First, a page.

Although women with low iron stores in this study reported more negative mood (particularly sadness) than women who were iron-sufficient, the association was too small to be of practical significance (just 0.1 points on a 5-point scale), and was not found in women with more severe iron deficiency. This is unexpected because the incremental nature of iron deficiency means that participants with non-anemic or anemic iron deficiency would be expected to have even lower, or absent, iron stores, and therefore to show at least the same deficit in mood as those with low iron stores. It is possible that no associations were found with iron deficiency anemia (n = 12) and non-anemic iron deficiency (n = 33) because of the small group sizes (i.e., type II error). However, it is difficult to propose a convincing mechanism for an association found in women whose only iron deficit appears to be low iron stores because, unlike Hb or sTfR, ferritin is not considered to have a functional role beyond iron storage. The soluble transferrin receptor concentration was slightly, but significantly, higher in women categorized as having low iron stores than in women who were iron sufficient, but adding sTfR concentration to the model did not explain the association. It is possible that the association between having low iron stores and more negative mood was a chance finding resulting from the large number of statistical analyses that were conducted (i.e., type I error).
Very few studies have examined associations between iron status and depressive symptoms in apparently healthy adult male participants [12,18,24] and none have investigated mood. Two [12,24] of these studies reported that lower iron status may be associated with higher depressive symptoms in men, however, Yi et al. [24] only showed a relationship when a non-standard cutoff was used for the CES-D (i.e., >19 rather than ≥16), and the study of elderly men and women by Stewart et al. [12] included participants with diagnosed conditions that are likely to have influenced both iron status and risk of depression (e.g., cancer). In contrast, the present study suggests that young men with higher iron status may be at increased risk of higher depressive symptoms, although not at increased risk of depression (defined as a CES-D score ≥ 16). This finding is surprising for two reasons. First, the men in this study had iron levels within the normal range (97.5% were iron sufficient and exclusion of the eight men with serum ferritin concentrations ≥300 µg/L [44] did not alter the results) and very few men reported consuming iron supplements (2.2%) which may contribute to higher body iron levels. Second, the association was not found in young adult women. However, this may be because the distributions of serum ferritin and body iron were considerably lower for women than men. Higher intakes of alcohol are associated with both higher biochemical iron indices [45] and higher depression [46], but it is unlikely that the association seen here is because of a confounding effect of alcohol intake in this student population. Data on alcohol intake were collected daily, and controlled for in the analysis. Moreover, body iron remained a significant predictor of depressive symptoms following inclusion of continuous (alcohol consumption (g/day)) and categorical (≥15 standard drinks/week) interaction terms to account for alcohol intake. Only one other study has reported an association between higher iron levels and higher depressive symptoms in men [18]. However, having analyzed several different iron markers, that study only showed an association with serum iron (an unreliable index to use as a sole indicator of iron status [1]). Furthermore, the association was no longer significant after applying a Bonferroni correction to account for multiple comparisons [18]. It may appear curious in the current study that men higher in body iron showed higher depressive symptoms and stress but not any more negative mood. However, depression is a complex construct and comprises more than just mood symptoms. Emerging research suggests that men have been found to differ from women in their expression of depressive symptoms and are more likely to report symptoms such as aggression and risk-taking [47].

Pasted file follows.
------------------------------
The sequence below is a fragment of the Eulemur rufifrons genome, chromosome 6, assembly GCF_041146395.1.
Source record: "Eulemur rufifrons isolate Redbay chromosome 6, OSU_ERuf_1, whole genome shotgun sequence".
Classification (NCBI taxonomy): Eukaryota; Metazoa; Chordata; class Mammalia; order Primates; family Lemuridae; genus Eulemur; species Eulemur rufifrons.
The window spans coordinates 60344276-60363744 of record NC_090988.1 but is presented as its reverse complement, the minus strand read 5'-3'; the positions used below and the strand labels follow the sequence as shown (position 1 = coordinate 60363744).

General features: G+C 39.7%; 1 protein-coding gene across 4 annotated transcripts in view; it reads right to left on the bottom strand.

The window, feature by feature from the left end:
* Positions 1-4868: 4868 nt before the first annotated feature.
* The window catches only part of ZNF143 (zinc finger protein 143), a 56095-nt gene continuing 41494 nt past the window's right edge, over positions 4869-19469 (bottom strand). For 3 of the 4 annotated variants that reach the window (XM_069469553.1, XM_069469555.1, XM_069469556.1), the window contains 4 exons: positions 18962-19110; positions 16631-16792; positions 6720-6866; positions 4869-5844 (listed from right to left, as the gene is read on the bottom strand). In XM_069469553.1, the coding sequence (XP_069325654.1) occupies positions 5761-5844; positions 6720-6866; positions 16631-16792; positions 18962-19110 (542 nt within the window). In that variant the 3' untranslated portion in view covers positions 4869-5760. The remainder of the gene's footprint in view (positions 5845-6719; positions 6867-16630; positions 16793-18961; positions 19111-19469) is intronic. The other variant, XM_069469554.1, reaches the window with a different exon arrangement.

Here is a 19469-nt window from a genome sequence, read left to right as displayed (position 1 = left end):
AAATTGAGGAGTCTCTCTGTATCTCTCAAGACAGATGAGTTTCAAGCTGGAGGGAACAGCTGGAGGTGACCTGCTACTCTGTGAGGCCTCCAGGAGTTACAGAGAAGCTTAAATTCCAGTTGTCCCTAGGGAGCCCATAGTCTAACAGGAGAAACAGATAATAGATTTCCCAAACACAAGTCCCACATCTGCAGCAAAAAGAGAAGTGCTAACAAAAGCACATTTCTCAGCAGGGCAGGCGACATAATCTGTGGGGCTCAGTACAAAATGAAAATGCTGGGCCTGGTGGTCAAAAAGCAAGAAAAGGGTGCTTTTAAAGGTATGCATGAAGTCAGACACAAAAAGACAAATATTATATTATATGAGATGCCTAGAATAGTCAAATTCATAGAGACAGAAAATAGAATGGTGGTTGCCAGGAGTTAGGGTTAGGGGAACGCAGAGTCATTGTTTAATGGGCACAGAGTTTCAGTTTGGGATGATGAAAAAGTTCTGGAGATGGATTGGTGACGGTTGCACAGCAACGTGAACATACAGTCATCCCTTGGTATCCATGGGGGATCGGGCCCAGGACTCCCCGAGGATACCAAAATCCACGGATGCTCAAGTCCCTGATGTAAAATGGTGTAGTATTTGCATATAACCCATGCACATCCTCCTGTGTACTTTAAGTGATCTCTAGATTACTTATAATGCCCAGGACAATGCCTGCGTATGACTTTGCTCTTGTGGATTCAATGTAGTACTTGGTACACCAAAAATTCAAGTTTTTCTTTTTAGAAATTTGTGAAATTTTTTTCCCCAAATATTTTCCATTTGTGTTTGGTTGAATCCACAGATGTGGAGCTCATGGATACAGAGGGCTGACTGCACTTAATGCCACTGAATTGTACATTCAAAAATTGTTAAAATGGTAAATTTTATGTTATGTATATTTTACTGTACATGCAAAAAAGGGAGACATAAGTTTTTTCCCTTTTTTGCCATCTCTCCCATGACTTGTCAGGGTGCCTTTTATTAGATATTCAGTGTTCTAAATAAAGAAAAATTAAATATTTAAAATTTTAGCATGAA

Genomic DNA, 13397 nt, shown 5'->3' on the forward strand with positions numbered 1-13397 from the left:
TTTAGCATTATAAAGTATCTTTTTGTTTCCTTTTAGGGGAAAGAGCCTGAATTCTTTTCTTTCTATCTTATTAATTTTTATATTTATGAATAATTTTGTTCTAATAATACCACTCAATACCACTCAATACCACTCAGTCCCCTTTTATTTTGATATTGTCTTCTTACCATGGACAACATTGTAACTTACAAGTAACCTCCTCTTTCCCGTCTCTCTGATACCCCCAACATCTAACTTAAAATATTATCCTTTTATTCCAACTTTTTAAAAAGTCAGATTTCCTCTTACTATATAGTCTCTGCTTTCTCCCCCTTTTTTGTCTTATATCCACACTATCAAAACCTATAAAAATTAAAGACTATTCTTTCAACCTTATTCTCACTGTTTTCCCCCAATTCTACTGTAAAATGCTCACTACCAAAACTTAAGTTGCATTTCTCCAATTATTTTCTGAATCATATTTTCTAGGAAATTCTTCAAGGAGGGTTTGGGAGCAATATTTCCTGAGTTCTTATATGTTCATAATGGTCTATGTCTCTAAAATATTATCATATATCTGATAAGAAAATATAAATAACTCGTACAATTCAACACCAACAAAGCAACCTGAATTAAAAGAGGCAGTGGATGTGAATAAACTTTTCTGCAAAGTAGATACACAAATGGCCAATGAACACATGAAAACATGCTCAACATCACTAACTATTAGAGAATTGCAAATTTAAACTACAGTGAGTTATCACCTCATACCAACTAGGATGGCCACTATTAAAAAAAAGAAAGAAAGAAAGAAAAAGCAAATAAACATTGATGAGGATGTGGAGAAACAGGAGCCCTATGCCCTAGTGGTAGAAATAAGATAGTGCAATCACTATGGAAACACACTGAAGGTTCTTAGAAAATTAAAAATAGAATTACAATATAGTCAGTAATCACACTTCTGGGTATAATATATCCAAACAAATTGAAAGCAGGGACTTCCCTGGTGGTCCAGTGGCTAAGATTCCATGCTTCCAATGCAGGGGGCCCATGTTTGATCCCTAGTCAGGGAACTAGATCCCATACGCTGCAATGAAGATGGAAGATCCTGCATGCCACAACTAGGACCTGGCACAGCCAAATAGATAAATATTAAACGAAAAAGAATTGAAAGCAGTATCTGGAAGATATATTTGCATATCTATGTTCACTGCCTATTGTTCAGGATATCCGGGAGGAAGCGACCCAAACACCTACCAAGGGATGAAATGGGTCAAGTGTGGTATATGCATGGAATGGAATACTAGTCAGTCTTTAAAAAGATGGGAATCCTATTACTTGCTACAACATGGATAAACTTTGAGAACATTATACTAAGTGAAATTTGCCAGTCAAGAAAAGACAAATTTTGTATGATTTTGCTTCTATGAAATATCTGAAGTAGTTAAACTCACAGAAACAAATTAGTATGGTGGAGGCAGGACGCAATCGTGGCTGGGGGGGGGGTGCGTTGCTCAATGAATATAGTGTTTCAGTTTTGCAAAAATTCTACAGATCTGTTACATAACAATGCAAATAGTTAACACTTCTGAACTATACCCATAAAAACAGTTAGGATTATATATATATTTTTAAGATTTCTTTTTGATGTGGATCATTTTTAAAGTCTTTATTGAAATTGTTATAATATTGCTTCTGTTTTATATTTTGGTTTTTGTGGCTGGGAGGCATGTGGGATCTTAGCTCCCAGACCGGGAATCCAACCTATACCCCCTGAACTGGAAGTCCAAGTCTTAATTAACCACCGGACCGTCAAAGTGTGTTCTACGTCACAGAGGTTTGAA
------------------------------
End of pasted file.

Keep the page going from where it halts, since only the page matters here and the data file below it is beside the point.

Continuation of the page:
Previous research has documented the detrimental effects of iron overload conditions on physical health, in general [48], and high iron levels in certain regions of the brain have been implicated in neurodegenerative conditions such as Parkinson’s disease and Alzheimer’s disease [49]. This is the first study to find that high iron levels (within the normal range) may be associated with greater depressive symptoms in young men. One explanation for this association may be the generation of reactive oxygen species (ROS). In vivo studies have demonstrated that iron generates ROS via the Fenton reaction leading to oxidative stress [50]. Several studies have found that in men and women, higher serum ferritin concentrations were associated with increased oxidative DNA damage [51,52,53]. Furthermore, oxidative stress may contribute to depressive symptoms [54,55]. While the magnitude of the association in the current study was small (a maximum difference between body iron quintiles of 4.2 CES-D points out of 60), the finding that higher body iron was associated with higher depressive symptoms may have important implications for those with even higher iron levels, particularly older men and those with iron overload conditions, and possibly those who regularly consume iron supplements, if a causal relationship is confirmed in randomized controlled trials.